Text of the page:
Evanston pollster encourages people to think beyond the data

In a world where data is collected on nearly everything, Will Johnson is working to teach his employees and others how to interpret information outside the box.

Johnson, an Evanston resident and CEO of market research company The Harris Poll, has lived with dyslexia for most of his life but credits it with his ability to see data differently than others. He was diagnosed in the first grade after his teacher at Crow Island School in Winnetka noticed a disconnect between his reading and speaking abilities.

“I still can’t spell,” he joked. “I just felt like my brain worked differently, not that there was a deficiency. … I view it as really a competitive advantage for me.”

The Harris Poll was started 60 years ago by Lou Harris, the first presidential pollster who served under John F. Kennedy.

Since taking over at The Harris Poll in 2017 and seeing the rise in the use of artificial intelligence in the job market, Johnson believes it is more important than ever that people are able to understand and interpret data.

He has gone on to train his team of 200 pollsters to “think like a dyslexic” by continually evaluating data quality and reliability while searching for gaps in data to see beyond what is being said into what isn’t.

Johnson believes these tactics can benefit the general public by teaching them to have a more critical lens when looking at a wide range of data while also preparing young people to enter a corporate world run by data.

“We’ve never had more data as a society or access to it. We’re overwhelmed,” Johnson said. “You need to be the best filter yourself to sift through that data … no one is going to do it for you.”

His tactics can be used to interpret election data as well, a useful skill as we move past the primaries in another election year. Big tech companies including Adobe, Amazon, Google, IBM, Meta, Microsoft, OpenAI and TikTok released framework they planned to utilize to combat AI-generated election misinformation on their platforms, according to reports by The Associated Press.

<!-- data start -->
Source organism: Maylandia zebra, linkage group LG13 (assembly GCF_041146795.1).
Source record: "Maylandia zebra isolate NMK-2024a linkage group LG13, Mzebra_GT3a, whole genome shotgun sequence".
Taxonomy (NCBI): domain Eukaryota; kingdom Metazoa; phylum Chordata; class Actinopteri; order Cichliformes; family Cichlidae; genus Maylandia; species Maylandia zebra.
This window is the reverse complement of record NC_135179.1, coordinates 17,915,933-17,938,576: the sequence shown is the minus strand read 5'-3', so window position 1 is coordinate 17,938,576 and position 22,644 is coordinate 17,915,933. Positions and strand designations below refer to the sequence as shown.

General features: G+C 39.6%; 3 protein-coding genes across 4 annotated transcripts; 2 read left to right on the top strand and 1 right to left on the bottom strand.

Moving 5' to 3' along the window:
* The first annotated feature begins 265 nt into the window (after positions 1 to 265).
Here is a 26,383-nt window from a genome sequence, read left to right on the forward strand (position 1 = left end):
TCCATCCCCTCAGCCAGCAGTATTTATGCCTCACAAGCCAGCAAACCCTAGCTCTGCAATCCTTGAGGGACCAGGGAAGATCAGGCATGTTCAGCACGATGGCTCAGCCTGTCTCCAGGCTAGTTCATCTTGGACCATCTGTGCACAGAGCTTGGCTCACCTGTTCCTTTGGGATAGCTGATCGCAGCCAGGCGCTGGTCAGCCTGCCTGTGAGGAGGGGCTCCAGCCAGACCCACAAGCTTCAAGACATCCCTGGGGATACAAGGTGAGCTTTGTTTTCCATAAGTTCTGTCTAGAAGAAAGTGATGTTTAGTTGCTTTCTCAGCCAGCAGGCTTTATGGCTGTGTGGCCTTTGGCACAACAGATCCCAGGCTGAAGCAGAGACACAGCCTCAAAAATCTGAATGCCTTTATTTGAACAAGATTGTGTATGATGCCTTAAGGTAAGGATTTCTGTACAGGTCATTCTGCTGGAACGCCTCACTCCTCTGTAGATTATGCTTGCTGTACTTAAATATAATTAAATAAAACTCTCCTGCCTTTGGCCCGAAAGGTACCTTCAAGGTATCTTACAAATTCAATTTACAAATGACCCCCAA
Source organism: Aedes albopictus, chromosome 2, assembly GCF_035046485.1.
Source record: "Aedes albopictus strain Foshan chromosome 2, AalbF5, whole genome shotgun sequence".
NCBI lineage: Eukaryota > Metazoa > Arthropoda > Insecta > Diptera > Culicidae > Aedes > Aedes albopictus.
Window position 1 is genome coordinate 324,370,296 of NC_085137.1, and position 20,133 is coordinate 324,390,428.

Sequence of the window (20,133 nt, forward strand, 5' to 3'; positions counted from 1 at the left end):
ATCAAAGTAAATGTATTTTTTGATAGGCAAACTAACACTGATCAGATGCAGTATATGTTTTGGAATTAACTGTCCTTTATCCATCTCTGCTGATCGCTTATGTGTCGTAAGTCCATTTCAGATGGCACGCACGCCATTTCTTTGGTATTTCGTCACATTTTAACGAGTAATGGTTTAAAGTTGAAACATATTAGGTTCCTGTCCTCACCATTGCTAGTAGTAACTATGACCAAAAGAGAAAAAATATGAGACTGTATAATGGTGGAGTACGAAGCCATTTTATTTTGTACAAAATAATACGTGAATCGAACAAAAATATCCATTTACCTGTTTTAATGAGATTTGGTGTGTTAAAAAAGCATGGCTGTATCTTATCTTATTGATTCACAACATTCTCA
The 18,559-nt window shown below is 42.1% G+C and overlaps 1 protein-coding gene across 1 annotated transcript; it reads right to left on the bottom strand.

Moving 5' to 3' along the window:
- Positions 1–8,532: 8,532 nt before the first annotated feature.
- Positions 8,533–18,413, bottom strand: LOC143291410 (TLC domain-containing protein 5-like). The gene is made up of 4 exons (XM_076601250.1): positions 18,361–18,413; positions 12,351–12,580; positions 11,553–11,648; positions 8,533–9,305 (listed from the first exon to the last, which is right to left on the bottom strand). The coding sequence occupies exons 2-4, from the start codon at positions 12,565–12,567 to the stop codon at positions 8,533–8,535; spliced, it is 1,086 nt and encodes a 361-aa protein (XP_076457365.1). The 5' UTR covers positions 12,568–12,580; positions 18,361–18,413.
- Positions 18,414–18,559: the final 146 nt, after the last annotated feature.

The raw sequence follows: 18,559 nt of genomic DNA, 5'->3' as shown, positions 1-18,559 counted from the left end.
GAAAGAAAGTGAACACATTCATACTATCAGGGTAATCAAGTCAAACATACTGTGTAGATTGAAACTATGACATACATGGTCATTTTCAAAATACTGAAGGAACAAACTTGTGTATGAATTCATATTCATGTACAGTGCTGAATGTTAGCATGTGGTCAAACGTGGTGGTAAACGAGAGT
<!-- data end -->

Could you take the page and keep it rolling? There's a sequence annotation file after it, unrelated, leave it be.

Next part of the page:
The biggest steps to getting a solid understanding of data, according to Johnson, are slowing down, looking into where and who that data is coming from and looking beyond the upfront information into the reasons and motivations behind those results.

This became helpful when looking at data related to the COVID-19 pandemic. Harris Poll data from January 2022 showed that 60% of seniors believed everything should remain open during future surges. This sharply contrasted other generations who never broke the 50% line. Seniors were also the least likely to continue masking after mandates were lifted.

Johnson said this felt at odds with the assumption people had that it would be younger generations who were more eager to get back to a sense of normalcy, including going out and being social. This also seemed counterintuitive as the elderly are at an increased risk if they catch COVID-19 compared to younger generations.

“I love when I see something in data that’s sort of counterintuitive,” he said. “It kind of gets your mind going.”

He says being naturally curious is helpful too but issues can arise when people aren’t at that point.

“I have a lot of faith in people.” he said. “I think people are actually a lot closer together on many issues than we feel. At the end of the day, I’m hopeful.”